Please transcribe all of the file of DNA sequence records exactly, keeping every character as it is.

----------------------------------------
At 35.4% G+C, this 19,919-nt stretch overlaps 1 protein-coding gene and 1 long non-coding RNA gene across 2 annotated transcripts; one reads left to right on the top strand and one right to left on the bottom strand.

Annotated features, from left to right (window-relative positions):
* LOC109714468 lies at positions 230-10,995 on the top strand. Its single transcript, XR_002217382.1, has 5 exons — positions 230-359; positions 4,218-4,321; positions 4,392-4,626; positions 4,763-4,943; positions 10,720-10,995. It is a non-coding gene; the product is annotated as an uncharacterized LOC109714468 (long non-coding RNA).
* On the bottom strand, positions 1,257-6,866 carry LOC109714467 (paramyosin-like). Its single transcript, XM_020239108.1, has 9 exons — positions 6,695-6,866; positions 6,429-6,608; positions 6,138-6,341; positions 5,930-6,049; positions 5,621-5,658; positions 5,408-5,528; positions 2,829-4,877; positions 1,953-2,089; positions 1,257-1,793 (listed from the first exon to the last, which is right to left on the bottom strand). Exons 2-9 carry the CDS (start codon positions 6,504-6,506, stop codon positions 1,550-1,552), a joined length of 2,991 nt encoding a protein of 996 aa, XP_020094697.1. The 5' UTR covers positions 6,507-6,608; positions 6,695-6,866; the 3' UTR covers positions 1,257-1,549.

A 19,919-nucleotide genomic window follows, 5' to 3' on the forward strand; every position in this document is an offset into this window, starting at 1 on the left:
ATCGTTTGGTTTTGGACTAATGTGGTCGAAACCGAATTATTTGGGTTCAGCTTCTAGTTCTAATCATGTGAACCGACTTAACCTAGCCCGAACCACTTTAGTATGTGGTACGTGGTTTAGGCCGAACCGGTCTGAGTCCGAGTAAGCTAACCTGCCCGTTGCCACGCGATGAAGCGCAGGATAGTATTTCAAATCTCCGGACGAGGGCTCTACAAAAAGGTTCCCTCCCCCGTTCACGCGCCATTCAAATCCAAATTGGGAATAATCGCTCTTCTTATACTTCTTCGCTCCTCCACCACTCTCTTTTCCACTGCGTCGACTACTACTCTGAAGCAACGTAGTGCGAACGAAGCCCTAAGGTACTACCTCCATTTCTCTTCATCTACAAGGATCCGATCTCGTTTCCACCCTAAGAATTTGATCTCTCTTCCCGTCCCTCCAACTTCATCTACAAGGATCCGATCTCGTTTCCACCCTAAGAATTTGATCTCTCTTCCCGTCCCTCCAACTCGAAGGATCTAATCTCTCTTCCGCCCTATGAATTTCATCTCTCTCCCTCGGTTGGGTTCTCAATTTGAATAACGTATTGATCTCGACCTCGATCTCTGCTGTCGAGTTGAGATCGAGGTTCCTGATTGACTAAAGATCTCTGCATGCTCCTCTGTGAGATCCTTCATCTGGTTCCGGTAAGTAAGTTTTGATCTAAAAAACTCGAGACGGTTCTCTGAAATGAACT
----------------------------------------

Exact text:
At 35.4% G+C, this 19,919-nt stretch overlaps 1 protein-coding gene and 1 long non-coding RNA gene across 2 annotated transcripts; one reads left to right on the top strand and one right to left on the bottom strand.

Annotated features, from left to right (window-relative positions):
* LOC109714468 lies at positions 230-10,995 on the top strand. Its single transcript, XR_002217382.1, has 5 exons — positions 230-359; positions 4,218-4,321; positions 4,392-4,626; positions 4,763-4,943; positions 10,720-10,995. It is a non-coding gene; the product is annotated as an uncharacterized LOC109714468 (long non-coding RNA).
* On the bottom strand, positions 1,257-6,866 carry LOC109714467 (paramyosin-like). Its single transcript, XM_020239108.1, has 9 exons — positions 6,695-6,866; positions 6,429-6,608; positions 6,138-6,341; positions 5,930-6,049; positions 5,621-5,658; positions 5,408-5,528; positions 2,829-4,877; positions 1,953-2,089; positions 1,257-1,793 (listed from the first exon to the last, which is right to left on the bottom strand). Exons 2-9 carry the CDS (start codon positions 6,504-6,506, stop codon positions 1,550-1,552), a joined length of 2,991 nt encoding a protein of 996 aa, XP_020094697.1. The 5' UTR covers positions 6,507-6,608; positions 6,695-6,866; the 3' UTR covers positions 1,257-1,549.

A 19,919-nucleotide genomic window follows, 5' to 3' on the forward strand; every position in this document is an offset into this window, starting at 1 on the left:
ATCGTTTGGTTTTGGACTAATGTGGTCGAAACCGAATTATTTGGGTTCAGCTTCTAGTTCTAATCATGTGAACCGACTTAACCTAGCCCGAACCACTTTAGTATGTGGTACGTGGTTTAGGCCGAACCGGTCTGAGTCCGAGTAAGCTAACCTGCCCGTTGCCACGCGATGAAGCGCAGGATAGTATTTCAAATCTCCGGACGAGGGCTCTACAAAAAGGTTCCCTCCCCCGTTCACGCGCCATTCAAATCCAAATTGGGAATAATCGCTCTTCTTATACTTCTTCGCTCCTCCACCACTCTCTTTTCCACTGCGTCGACTACTACTCTGAAGCAACGTAGTGCGAACGAAGCCCTAAGGTACTACCTCCATTTCTCTTCATCTACAAGGATCCGATCTCGTTTCCACCCTAAGAATTTGATCTCTCTTCCCGTCCCTCCAACTTCATCTACAAGGATCCGATCTCGTTTCCACCCTAAGAATTTGATCTCTCTTCCCGTCCCTCCAACTCGAAGGATCTAATCTCTCTTCCGCCCTATGAATTTCATCTCTCTCCCTCGGTTGGGTTCTCAATTTGAATAACGTATTGATCTCGACCTCGATCTCTGCTGTCGAGTTGAGATCGAGGTTCCTGATTGACTAAAGATCTCTGCATGCTCCTCTGTGAGATCCTTCATCTGGTTCCGGTAAGTAAGTTTTGATCTAAAAAACTCGAGACGGTTCTCTGAAATGAACT